Q. 1. I noticed that in every Catholic Church, where the Holy Eucharist is present in the Tabernacle, such representing the Presence of Jesus, a red lamp is burning. Does the Church have a rule regarding this red lamp? Does it have to be a candle or can it be an electrical lamp?
A. 1. According to the "General Instruction of the Roman Missal," Latin Text, Vatican, 2008, # 316, "In accordance with traditional custom, near the tabernacle a special lamp, fueled by oil or wax, should shine permanently to indicate the presence of Christ and honour it." [130 Cf. Code of Canon Law, can. 940; Sacred Congregation of Rites, Instruction, Eucharisticum mysterium, 25 May 1967, no. 57: Acta Apostolicae Sedis 59 (1967), p. 569; Rituale Romanum, De sacra Communione et de cultu mysterii eucharistici extra Missam, editio typica, 1973, no. 11.]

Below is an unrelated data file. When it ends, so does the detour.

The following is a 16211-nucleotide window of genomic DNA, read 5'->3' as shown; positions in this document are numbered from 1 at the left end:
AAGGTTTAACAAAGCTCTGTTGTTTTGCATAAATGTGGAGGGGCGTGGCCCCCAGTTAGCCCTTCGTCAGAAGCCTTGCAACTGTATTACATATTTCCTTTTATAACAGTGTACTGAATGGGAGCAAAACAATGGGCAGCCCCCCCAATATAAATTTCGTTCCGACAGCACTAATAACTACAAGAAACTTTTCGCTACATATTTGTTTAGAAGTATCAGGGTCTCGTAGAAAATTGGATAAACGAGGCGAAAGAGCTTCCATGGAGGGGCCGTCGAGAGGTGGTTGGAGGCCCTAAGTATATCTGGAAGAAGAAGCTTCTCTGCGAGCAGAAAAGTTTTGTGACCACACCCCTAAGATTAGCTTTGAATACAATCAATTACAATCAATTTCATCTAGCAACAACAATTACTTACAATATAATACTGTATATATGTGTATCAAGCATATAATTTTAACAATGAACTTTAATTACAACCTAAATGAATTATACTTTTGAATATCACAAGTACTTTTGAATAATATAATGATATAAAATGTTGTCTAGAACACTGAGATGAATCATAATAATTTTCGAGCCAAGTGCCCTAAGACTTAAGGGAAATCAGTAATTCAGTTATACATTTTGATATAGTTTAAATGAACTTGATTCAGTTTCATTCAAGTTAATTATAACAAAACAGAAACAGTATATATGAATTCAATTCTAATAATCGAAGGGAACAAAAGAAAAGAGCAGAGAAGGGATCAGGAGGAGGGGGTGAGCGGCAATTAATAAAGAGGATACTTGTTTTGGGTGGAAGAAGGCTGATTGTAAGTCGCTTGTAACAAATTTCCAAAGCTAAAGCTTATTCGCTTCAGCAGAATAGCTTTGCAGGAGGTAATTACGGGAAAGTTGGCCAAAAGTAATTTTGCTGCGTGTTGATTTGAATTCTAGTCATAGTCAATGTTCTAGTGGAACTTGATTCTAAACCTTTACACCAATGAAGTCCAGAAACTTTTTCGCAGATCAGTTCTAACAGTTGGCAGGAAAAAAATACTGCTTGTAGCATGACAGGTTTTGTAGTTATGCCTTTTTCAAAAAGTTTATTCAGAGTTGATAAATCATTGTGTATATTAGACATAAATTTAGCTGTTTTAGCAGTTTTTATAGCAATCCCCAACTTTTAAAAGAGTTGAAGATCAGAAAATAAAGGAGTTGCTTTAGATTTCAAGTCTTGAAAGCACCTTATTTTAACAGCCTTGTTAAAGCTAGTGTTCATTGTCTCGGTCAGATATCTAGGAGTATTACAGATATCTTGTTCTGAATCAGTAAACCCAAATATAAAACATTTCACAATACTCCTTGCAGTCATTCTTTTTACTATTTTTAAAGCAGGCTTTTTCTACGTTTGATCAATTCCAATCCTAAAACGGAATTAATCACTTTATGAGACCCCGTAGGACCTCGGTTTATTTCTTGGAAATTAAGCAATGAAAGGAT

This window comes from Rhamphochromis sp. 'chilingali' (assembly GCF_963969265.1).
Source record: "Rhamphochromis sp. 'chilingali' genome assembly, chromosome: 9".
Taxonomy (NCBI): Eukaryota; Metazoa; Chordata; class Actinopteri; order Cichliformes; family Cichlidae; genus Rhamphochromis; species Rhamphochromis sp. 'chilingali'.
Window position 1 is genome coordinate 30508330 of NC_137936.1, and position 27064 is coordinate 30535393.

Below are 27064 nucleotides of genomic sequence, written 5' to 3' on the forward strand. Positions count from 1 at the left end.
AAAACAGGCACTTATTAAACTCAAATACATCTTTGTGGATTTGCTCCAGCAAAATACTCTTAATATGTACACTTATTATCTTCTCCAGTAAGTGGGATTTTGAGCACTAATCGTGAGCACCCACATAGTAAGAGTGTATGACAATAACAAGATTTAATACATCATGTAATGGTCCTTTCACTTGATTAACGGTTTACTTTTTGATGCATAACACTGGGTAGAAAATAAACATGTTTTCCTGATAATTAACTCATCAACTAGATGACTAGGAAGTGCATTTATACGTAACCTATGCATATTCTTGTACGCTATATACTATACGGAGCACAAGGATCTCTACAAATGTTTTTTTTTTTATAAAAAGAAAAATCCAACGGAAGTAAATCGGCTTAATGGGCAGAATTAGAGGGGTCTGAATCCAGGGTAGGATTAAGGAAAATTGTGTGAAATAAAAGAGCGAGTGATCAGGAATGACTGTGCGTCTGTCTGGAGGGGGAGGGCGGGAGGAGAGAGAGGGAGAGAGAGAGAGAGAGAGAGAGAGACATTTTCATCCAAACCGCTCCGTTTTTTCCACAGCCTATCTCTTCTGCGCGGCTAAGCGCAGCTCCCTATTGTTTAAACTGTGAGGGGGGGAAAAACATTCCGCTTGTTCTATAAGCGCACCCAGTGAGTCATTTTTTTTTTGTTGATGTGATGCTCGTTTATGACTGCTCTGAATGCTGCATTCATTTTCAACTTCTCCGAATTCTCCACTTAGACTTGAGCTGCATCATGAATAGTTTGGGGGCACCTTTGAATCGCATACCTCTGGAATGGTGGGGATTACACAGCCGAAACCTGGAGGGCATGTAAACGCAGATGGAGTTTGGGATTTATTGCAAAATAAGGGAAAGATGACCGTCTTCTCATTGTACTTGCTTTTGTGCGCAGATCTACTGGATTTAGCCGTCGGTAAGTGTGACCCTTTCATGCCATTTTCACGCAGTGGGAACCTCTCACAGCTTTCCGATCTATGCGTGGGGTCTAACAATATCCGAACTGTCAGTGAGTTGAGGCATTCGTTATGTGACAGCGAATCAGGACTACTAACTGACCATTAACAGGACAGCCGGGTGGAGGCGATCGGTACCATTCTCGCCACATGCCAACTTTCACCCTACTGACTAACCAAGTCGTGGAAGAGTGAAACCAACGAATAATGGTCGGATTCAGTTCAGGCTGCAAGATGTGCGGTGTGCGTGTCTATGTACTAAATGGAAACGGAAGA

An electrical lamp on the Altar beside the Tabernacle is not acceptable. In 2015, I informed the Pastor of the French Canadian Church, Sts Martyrs Canadiens, in Saskatoon, Saskatchewan, Canada, that their practice of lighting a lamp beside the Tabernable was not acceptable because it opposed the Canon Law. A year later, nothing has changed.
Code of Canon Law # 940 "A special lamp which indicates and honors the presence of Christ is to shine continuously before a tabernacle in which the Most Holy Eucharist is reserved."